Rob took a bite of this Fettuccine Alfredo (from Vegan Cooking with Love) and declared it the most delicious thing ever. A few mouthfuls later, he commented that it was maybe a little salty, and about two-thirds of the way through he apologetically pushed his plate aside and said he was stuffed—and this is from a bloke who always, always has three helpings of any pasta dish. So, yes, this is pretty intense. It definitely does a good job of recreating the creamy, cheesy decadence of your standard Alfredo, but the combination of salt, miso paste, and nutritional yeast was just a little overpowering for our apparently wussy palates. I made enough for two nights, but the second night we had a smaller portion and added a salad for some, ahem, light relief.
I’d make this again, but I’d go easy on the salt, miso, and nutritional yeast, and I’d add more mushrooms (the recipe suggested roasting them, but I just sautéed them and they were fine). Actually, I think I’d try another Alfredo first; this recipe is modified from one in Colleen Patrick-Goudreau’s The Vegan Table, but the latest edition of her The 30-Day Vegan Challenge has a new version that uses apple cider vinegar, and that sounds pretty good.
And speaking of The 30-Day Vegan Challenge—I highly recommend this book if you’re a new vegan looking for sensible, compassionate advice (and pictures of tuxedo cats). As well as recipes, it includes a ton of guidance on topics like eating affordably, dining out, and how to cope when your partner won’t go vegan. I found the section on whether humans really “crave” meat especially interesting:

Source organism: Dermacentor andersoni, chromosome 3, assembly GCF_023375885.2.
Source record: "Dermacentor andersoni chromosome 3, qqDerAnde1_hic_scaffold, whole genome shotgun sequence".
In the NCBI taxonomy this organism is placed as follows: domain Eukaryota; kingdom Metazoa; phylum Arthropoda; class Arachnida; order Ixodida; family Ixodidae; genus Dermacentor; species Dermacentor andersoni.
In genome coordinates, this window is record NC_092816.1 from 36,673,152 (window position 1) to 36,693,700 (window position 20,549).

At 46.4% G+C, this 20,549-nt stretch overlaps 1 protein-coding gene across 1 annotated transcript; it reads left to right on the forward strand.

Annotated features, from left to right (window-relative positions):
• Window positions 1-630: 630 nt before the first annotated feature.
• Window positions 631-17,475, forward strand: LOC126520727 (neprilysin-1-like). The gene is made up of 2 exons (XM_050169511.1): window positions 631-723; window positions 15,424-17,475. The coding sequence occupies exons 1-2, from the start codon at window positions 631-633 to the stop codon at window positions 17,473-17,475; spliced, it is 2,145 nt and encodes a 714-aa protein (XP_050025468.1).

Blood, guts, carcasses, and corpses disgust most of us, and I think it’s fair to say that no one sees “road kill” and starts planning lunch. When we see an animal who has been hit by a car, we tend to feel compassion rather than hunger. . . . Humans don’t crave the flesh, sinews, tendons, muscles, and blood of animals. Obligate carnivore, such as lions and other members of the cat family, do; indeed, they would die without animal flesh. Moreover, they don’t grapple with a moral dilemma or find themselves in an ethical quandary when they contemplate their meals. We do. Humans don’t see birds, squirrels, or cows and start salivating, but if you’ve ever watched a domestic cat react when a prey animal is in view, you’d know what it means to “crave” animal flesh. The cat lies down low and flits her tail; her teeth begin chattering and she makes a funny little chirping sound. Her eyes dilate, and she remains completely still and focused on her potential prey. Is that how you react when you see deer grazing on the side of the road or birds flying overhead? My guess is that you don’t. So, I repeat: we do not crave the flesh of other animals, but what we do “crave” is fat, salt, flavor, texture, and familiarity, and all of these are found in plant foods.